The Transport of Chemicals and Biota into Coastal Rivers and Marine Ecosystems
Coastal rivers link terrestrial and freshwater systems to oceans. River networks drain watersheds, delivering freshwater, nutrients, sediment, chemicals, and biota to estuaries and coastal ecosystems. These influences can negatively and positively affect downstream receiving water bodies. Effects of rivers on oceans depend on rates of transport and export of river-borne materials from channels versus rates of in-channel processing: degradation, storage, or biological uptake of those materials. In California, under a Mediterranean climate, biotic transformations slow and fluxes increase during the winter months, which coincide with higher river flows.
I studied effects of two river-borne substances on coastal oceans: pyrethroid insecticides and riverine algae. Pyrethroids are in widespread use in both agricultural and urban environments in California. In upstream reaches of the Salinas River, in Central California, sediment samples collected in agricultural and urban creeks were found to be toxic to a common test species, and the mass of pyrethroids present in all these sediments could explain the measured toxicity. While compositional differences in sediment pyrethroid mixtures between the agricultural an urban land uses were not dramatic, movement of pyrethroids short distances from the areas of terrestrial application to downstream waterways was confirmed.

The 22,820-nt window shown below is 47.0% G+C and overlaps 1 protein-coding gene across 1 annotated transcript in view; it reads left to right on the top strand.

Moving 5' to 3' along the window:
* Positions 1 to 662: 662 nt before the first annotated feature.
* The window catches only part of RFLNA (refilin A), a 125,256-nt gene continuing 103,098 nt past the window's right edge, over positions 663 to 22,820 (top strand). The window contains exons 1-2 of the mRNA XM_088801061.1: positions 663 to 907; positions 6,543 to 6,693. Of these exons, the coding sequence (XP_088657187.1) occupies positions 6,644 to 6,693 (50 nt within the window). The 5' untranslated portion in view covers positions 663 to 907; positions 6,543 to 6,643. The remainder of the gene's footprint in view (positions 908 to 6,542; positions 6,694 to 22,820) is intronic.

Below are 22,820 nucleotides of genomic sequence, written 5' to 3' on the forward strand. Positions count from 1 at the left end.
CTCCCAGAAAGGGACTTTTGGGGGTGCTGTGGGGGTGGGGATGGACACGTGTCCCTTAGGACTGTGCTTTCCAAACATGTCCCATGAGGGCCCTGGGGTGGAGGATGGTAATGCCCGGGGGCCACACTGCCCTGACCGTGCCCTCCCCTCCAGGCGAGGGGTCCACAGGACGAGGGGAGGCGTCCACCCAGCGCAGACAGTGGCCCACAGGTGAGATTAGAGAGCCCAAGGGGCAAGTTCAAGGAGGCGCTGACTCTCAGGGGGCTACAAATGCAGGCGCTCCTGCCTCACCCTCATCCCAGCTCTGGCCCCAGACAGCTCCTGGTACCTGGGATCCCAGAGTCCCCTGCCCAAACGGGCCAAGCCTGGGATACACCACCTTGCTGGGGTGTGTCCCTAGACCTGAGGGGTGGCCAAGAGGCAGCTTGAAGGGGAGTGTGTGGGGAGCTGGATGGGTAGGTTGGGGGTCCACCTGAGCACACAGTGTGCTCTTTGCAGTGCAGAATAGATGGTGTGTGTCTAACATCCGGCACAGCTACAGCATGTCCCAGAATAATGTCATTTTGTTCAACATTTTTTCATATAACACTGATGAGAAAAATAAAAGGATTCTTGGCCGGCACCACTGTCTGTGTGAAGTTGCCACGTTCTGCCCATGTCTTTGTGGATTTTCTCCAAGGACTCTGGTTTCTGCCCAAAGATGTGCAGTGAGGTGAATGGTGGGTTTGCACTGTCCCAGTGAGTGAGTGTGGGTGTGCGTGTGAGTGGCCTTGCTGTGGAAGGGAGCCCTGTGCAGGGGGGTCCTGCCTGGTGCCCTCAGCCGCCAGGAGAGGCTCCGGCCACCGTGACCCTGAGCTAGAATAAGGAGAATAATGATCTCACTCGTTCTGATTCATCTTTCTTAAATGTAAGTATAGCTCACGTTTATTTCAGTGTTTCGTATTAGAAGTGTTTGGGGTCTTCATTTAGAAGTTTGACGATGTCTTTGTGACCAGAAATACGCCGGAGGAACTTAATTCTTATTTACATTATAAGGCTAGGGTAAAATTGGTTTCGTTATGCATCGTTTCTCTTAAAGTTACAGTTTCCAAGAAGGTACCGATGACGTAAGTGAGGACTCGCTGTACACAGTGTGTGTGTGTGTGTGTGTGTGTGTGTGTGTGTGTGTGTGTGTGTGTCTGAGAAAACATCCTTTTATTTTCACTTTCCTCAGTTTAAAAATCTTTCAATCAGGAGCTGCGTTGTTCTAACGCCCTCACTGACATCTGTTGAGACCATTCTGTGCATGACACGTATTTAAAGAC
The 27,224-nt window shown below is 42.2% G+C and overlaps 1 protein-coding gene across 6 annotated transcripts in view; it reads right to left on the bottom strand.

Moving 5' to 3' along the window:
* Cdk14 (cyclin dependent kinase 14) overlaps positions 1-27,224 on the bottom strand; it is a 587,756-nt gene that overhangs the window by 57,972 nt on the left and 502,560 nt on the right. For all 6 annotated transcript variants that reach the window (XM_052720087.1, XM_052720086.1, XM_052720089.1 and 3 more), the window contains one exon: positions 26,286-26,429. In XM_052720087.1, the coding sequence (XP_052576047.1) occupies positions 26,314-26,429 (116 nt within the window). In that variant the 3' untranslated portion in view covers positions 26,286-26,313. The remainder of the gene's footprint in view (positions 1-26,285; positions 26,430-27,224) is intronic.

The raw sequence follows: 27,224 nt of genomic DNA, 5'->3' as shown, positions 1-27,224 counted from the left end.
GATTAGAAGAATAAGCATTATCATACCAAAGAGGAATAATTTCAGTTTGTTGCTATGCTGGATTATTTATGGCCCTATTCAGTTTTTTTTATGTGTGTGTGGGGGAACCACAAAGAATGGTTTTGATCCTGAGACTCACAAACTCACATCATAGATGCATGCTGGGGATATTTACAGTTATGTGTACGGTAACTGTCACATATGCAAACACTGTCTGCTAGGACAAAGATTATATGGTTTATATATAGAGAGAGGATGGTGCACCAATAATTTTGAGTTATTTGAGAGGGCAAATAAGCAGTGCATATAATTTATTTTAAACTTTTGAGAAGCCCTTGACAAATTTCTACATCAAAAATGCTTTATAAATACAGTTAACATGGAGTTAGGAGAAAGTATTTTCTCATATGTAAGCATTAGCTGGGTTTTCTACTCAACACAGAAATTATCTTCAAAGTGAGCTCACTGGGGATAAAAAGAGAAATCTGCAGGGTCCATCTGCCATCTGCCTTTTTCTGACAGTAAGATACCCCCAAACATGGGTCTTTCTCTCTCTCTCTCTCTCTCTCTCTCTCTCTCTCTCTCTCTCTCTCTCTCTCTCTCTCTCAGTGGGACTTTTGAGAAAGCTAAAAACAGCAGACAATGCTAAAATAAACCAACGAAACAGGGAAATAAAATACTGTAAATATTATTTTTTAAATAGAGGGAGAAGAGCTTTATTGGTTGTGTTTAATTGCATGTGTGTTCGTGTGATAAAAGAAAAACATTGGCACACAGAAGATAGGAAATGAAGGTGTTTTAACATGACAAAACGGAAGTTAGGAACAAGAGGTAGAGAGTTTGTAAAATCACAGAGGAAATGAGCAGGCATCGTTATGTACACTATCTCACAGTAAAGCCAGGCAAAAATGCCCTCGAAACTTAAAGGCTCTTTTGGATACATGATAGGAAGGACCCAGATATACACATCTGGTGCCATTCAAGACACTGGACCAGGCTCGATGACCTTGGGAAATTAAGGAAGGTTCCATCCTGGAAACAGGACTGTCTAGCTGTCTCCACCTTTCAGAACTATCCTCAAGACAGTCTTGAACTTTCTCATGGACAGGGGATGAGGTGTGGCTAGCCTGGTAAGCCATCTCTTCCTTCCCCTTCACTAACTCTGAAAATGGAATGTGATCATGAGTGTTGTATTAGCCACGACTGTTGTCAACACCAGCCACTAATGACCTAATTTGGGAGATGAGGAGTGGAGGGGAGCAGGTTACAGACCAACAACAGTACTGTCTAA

Suspended sediments sampled from three coastal rivers during storm events showed that pyrethroids were routinely discharged from these rivers. Sediments in estuaries and downstream reaches of the rivers contained concentrations of pyrethroids above those expected to be toxic. However pyrethroid residues were not detected in bed sediments of the continental shelf or in the deep sea, presumably due to dilution or degradation.
Coastal rivers can also transport nutrients, organic matter, or biota. We collected algal drift in the Eel River as it entered the estuary of the Eel in Northern California. The major component of this drift during summer base flows was benthic macroalgae which had detached from upstream aquatic habitats, while a winter storm delivered more terrestrial material. Marine and freshwater macroalgae were fed to interstitial estuarine invertebrates, both in an experiment examining preferences of free-swimming benthic isopods and amphipods, and in an experiment examining consumption rates of enclosed amphipods on various types of algae. These experiments showed the quick consumption and preference for freshwater algae. The flux of freshwater algae into the estuary and its quick consumption suggest that fluxes of riverine algae into marine ecosystems are likely to disappear rapidly due to preferential grazing, and would be easy to overlook as potentially important trophic subsidies for estuarine or coastal marine ecosystems.